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Re: It's Time to Get This Done...What's a Hana Table?
« Reply #7 on: April 22, 2011, 09:32:40 PM »
Well, I've got to wait a period of time both because i don't have enough sick leave and because i'm getting ready to start a major project at work that will run about a year. My family Doctor had no idea what resurfacing is.

So I'm starting from zero on getting smart on this. One thing i need to do is just understand what Aetna would pay for. They need the diagnosis and treatment codes. I can get the diagnosis code from my Dr., but does anyone know how to find the treatment code? I'm looking into the overseas surgeons too. What if Aetna says "just take medicine for now"?

I'm concerned with the cutting because I'm pretty stocky and I'm worried about muscle damage. I'm 6'4" and right now 269 lb. I could use to lose some weight, but i'm not fat. I had back surgery in high school (Herniated disk) and I know my back has been weaker from that. Nothing awful, but i know there was a change. That and I would think the less cutting, the less pain and a quicker recovery. If i had to take 6 weeks off, I'd definitely have to wait a year and a half just to save up the time!!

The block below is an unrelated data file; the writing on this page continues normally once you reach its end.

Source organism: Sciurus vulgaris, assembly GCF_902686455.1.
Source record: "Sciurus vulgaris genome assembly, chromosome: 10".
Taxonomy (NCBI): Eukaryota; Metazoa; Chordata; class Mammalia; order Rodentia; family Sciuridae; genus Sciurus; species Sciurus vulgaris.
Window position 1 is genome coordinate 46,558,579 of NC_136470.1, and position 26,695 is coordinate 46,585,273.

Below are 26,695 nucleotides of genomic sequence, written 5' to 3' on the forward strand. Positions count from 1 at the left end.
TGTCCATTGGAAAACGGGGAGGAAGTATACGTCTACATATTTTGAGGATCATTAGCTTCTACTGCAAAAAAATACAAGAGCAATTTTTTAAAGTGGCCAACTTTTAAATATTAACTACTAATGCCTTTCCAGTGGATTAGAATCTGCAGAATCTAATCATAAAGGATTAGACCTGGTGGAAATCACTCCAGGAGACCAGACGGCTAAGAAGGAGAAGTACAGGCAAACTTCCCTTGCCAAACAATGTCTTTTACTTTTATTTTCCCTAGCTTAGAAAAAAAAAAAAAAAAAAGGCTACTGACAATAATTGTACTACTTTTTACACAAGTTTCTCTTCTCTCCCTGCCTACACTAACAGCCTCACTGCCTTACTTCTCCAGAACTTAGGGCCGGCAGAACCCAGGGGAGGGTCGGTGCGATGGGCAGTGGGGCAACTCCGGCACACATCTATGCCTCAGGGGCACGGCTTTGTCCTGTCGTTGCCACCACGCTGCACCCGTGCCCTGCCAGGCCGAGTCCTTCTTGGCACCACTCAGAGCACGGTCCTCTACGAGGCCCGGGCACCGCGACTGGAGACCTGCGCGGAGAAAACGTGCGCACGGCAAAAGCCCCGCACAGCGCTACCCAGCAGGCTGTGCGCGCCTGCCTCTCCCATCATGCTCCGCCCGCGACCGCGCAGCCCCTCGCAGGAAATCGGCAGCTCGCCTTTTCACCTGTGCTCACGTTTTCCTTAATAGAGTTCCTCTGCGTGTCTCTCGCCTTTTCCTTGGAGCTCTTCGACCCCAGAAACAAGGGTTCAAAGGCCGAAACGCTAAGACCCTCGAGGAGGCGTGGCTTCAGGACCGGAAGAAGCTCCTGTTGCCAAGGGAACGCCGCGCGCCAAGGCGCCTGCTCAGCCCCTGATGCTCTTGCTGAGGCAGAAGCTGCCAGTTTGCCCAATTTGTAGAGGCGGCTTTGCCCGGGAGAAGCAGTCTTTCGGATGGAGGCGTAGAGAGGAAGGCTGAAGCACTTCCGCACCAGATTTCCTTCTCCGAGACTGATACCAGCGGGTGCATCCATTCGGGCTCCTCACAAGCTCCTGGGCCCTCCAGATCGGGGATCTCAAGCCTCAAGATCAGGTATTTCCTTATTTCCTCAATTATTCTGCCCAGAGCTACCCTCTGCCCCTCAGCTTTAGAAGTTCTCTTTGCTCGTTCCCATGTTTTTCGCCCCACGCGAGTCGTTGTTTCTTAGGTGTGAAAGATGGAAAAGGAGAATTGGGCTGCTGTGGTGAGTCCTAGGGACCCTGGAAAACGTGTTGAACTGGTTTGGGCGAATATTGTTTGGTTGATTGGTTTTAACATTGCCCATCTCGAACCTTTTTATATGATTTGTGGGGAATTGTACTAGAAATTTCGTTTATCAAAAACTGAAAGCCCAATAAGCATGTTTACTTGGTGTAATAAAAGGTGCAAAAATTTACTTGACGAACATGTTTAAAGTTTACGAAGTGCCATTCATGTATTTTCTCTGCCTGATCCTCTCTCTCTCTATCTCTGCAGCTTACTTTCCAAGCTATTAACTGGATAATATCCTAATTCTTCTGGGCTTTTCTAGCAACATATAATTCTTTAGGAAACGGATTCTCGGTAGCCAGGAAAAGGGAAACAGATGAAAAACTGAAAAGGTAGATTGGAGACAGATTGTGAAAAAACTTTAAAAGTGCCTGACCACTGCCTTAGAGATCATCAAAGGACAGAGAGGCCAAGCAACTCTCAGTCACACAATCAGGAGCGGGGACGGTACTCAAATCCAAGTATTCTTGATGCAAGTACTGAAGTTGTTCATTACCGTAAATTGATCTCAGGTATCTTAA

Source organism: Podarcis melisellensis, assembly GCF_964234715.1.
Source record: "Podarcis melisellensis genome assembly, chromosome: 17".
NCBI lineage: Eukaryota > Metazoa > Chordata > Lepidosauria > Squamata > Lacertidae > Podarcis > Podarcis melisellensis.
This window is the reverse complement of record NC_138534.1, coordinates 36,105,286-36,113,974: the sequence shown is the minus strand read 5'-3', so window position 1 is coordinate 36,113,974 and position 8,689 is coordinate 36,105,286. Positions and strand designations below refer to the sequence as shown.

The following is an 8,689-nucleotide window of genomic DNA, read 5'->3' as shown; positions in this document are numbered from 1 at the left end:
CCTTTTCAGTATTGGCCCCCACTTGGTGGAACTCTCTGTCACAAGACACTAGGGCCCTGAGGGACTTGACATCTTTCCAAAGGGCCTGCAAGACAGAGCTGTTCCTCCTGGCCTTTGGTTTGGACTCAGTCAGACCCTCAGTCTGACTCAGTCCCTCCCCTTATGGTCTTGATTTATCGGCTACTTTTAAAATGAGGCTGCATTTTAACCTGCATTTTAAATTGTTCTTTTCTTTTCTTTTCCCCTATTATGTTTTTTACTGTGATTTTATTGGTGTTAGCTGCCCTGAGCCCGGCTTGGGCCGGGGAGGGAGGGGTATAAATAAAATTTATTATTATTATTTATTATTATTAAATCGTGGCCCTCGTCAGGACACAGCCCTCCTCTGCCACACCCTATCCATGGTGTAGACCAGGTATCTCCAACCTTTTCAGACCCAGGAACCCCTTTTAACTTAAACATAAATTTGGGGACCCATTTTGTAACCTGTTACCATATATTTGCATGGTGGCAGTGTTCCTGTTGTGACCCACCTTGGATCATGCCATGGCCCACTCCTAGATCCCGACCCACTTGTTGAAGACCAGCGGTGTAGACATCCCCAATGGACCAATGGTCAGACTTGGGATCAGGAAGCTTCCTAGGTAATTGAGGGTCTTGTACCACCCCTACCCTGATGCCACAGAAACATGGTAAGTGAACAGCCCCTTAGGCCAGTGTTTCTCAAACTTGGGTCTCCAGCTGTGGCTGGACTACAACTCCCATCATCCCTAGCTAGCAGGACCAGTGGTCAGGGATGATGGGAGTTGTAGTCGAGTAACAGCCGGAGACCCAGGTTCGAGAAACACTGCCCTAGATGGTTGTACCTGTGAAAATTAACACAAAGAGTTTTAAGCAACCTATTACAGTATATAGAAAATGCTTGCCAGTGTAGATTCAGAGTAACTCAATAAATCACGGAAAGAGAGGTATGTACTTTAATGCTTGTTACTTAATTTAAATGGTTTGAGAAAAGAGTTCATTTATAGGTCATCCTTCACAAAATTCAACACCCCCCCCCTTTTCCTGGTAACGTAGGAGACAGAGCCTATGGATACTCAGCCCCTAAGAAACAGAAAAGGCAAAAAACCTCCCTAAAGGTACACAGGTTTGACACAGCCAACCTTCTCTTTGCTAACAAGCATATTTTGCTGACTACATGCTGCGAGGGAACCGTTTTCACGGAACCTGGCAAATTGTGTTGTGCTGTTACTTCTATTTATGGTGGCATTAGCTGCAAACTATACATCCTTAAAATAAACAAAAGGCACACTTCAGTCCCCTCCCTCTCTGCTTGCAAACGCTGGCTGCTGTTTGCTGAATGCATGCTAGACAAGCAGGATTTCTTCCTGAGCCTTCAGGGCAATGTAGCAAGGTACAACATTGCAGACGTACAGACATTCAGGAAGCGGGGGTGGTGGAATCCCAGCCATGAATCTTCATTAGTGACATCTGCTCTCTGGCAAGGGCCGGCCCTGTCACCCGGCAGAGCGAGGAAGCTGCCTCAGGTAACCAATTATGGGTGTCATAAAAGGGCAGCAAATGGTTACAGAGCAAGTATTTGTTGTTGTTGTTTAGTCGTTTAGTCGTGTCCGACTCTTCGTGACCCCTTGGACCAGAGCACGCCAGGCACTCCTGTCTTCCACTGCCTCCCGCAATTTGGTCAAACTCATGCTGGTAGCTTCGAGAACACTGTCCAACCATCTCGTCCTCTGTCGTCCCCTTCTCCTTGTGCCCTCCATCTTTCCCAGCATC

This Broward Hospital press release almost makes it sound like some orthoscopic event where you are back on your feet immediately. I know that can't be the case, but Dr. Kreuser in Houston uses something that sounds similar.

But I absolutely agree that i want this done right for the long term. I think about how people, prior to today, just had to live with this pain with no respite. Just having this as a possible option is a blessing.